Coping with Rejection 101
March 20, 2013
Rejection doesn’t feel fun to anyone. If you asked the most handsome and most beautiful people in the world, I’m sure they would give you the same answers as the normal folks who have a few extra pounds and aren’t in the best shape of their lives. When a job or a person gives you the thumbs down, you feel like shit. I guess, if you are used to not being rejected, you feel even worse.
I have asked about 4000 people to answer a couple questions about rejection. Most of them rejected me!~)
If you are an anxiously attached personality, the first thing you would want to do is gain the person’s friendship whom rejected you physically. You would feel that if you could salvage anything out of this relationship, it would be worth not feeling the pain. Also, the inner intent is to show the person what they are really missing without having you in his/her life.
For the anxiously attached when it comes to being single and looking for relationship, this is the worse case scenario you can put yourself into. You begin to try to win someone’s love instead of just being who you are and attracting people who love you for no extraneous reason, such as you being helpful and nice and overly giving.
Many avoidant people love the way anxiously attached to avoidantly attached works out for them. They reject someone, then they use the situation to get what they need from someone who adores them and wants to gain back some of their love. As I said before, it’s a no-win situation for the anxious personality. Do yourself a favor and simply move on. Don’t try to make a friendship out of it, unless you know for certain that your intention is for no other reason than to just be friends. Only you can answer that question.
What I have noticed is that those who get through rejection fairly easily seem to have a mature outlook on the trying process. In other words, they look at trying something or asking someone out as simply a possibility, so a rejection doesn’t bother them. People who have a healthy look at rejection look at life as more of a lottery. If they try something then get rejected or lose, it’s just life. But they may try and get lucky too. So why not put their name and face out there and expect for the best?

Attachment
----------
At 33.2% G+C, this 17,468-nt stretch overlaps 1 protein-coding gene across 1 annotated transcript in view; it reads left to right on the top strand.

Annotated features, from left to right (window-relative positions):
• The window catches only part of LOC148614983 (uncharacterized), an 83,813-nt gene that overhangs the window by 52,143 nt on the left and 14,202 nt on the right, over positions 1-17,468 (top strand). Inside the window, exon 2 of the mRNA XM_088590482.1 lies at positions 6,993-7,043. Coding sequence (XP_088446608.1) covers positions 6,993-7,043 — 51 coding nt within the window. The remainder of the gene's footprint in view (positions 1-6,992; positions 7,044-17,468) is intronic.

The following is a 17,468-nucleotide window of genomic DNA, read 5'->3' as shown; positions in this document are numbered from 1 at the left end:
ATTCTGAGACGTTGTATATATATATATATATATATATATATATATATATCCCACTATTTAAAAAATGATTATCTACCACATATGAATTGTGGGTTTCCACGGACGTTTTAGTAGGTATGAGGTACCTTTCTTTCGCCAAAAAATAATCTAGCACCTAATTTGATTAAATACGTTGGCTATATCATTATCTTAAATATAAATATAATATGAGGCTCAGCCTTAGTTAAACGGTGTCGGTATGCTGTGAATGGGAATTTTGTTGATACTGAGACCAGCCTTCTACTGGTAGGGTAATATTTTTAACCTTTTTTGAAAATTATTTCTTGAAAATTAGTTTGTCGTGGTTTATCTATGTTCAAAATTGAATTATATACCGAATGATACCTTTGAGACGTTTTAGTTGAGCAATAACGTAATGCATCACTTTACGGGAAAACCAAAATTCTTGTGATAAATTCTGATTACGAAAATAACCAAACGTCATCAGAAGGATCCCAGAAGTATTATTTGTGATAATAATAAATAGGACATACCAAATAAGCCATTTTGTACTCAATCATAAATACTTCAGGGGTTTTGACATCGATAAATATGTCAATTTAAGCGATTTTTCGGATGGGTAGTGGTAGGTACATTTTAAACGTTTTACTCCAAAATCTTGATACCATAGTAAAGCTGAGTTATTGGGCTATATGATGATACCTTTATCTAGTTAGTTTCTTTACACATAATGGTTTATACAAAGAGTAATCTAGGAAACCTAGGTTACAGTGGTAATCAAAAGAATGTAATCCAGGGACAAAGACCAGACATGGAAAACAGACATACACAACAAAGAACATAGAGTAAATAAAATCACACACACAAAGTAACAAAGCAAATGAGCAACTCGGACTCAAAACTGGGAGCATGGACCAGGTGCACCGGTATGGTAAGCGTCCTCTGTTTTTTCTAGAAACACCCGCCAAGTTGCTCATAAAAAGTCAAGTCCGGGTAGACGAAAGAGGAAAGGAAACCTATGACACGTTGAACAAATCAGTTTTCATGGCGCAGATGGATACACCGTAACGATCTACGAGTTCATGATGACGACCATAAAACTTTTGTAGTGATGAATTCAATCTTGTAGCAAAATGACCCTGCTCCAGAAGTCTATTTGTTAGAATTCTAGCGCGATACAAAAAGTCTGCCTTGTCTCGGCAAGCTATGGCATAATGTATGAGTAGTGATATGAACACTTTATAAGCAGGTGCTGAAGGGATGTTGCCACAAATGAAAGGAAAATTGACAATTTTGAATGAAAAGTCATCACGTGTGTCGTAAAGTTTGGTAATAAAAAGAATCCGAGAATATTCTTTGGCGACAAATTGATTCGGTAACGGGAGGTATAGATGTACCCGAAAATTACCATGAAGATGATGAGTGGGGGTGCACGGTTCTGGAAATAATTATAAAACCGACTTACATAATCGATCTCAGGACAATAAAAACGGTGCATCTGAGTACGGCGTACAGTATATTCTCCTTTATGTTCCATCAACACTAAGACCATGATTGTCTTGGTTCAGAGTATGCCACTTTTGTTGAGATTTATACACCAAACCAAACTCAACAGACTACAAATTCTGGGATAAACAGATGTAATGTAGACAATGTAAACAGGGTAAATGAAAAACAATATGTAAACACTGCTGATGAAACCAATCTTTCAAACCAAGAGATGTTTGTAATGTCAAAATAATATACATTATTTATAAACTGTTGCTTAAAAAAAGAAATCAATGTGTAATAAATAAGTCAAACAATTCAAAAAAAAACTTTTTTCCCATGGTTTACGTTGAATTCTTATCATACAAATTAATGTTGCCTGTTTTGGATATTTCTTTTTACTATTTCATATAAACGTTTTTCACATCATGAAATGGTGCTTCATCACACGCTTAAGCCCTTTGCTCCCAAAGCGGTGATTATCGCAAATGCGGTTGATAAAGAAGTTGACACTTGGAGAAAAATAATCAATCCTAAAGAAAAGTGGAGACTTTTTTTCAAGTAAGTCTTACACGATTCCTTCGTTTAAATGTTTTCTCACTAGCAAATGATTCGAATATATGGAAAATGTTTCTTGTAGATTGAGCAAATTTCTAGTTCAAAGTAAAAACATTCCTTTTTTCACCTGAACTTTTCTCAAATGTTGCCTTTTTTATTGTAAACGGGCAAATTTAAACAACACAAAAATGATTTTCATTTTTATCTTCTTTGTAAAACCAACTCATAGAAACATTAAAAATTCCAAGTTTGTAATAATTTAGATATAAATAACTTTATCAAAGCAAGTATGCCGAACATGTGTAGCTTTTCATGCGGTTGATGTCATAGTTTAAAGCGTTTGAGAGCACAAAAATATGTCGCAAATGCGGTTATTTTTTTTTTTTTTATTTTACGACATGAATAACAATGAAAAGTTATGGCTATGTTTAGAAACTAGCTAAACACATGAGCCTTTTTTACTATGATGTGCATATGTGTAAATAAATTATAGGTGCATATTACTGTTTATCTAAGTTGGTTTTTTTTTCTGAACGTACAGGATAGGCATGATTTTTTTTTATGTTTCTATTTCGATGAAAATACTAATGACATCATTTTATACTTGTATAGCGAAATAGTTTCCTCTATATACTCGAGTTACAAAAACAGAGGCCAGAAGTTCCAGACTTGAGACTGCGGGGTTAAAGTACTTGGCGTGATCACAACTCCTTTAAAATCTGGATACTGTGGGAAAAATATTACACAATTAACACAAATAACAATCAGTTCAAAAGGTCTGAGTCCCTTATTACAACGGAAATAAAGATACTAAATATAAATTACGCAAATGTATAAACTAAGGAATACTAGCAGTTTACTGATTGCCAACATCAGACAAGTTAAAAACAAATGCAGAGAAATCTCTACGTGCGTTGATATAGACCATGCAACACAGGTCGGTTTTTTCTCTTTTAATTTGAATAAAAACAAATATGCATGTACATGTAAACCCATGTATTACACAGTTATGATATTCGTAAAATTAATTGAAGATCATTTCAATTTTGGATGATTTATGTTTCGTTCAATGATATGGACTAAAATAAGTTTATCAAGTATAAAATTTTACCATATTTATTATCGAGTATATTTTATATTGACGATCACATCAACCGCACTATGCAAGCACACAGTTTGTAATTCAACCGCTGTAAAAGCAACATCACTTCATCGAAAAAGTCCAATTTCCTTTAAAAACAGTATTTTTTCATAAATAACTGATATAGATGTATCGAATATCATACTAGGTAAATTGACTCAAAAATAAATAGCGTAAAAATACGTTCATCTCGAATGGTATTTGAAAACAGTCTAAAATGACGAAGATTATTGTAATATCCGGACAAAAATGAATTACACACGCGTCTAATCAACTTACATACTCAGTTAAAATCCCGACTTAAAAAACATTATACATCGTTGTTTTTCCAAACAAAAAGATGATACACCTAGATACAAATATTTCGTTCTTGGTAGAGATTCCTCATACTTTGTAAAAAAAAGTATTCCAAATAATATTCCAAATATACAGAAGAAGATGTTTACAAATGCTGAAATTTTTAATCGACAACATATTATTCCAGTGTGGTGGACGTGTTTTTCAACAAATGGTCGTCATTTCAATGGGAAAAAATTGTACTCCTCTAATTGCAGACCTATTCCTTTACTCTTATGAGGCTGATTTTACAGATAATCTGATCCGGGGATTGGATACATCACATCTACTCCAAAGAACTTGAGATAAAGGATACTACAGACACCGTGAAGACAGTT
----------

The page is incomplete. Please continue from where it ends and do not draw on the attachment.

My personal point of view is almost moot in this conversation. But I guess it would be more pertinent than I would perceive, because most people are more like I am than in the category of being great at rejection.
A couple weeks ago, I just said hello to someone on-line whom I thought was fairly good looking and had a nice profile. He responded curtly: “I am not interested. Please don’t contact me.”
I don’t know this man, but I took it personally. I looked back at my email. It was fairly innocuous. But who knows how many crazies he has contacting him. Or he might not even be the person in the picture.
There are people online who have been rejected a lot, so they post a picture of someone handsome or beautiful. Then wait for good-looking, self-confident people to approach them, only to slam-dunk them with an ugly response. This, of course, they do to fulfill a sense of redemption for all the pain they have incurred over the years. I have known a couple people who have done this kind of prank. It’s not pretty, but it is a possibility.
When you get right down to it, with almost 80% of our relationships starting with online introductions, we either have to learn to have a thicker skin about rejection or get out of the game completely. I know this is what I keep telling myself.
The one good thing I say to myself is this: “Look, Bo, you are very particular about the kind of person you are attracted to both mentally and physically. If you are allowed to be particular and reject some people, shouldn’t someone else be able to have that same right without any feeling of condemnation from you or toward yourself?”
Most of the time, I have to say that, if I really think on that question, I allay most of my bad self-esteem issues.
I friend, Mr. Thomas Brothers, who is studying for is masters in counseling gave me this wonderfully authentic and compassionate response for those who need a rejection letter that says something more than just: you are not it!
I know you had hoped we would be a match, but there are things like chemistry and friendship that I find important as glue that holds a relationship together. I do not feel these bonds strongly with you. You are a great person with many qualities I find attractive and I wish I had for myself. I know I be wasting your time if I tried to make this work with you. There is someone out there who does deserve what you have to offer. I wish you the best in finding him/her.
I think this rejection letter says it all perfectly. It is exactly what I would like to hear from someone I tried to pursue. Please feel free to copy it somewhere and use it when you feel it is appropriate.
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Bo Sebastian is a Hypnotherapist and Life & Health Coach, available for private sessions to QUIT SMOKING, Lose Weight, New Lap-Band Hypnosis for Weight Loss, CHANGE YOUR MIND, CHANGE YOUR LIFE! at 615-400-2334 or www.bosebastian.com.
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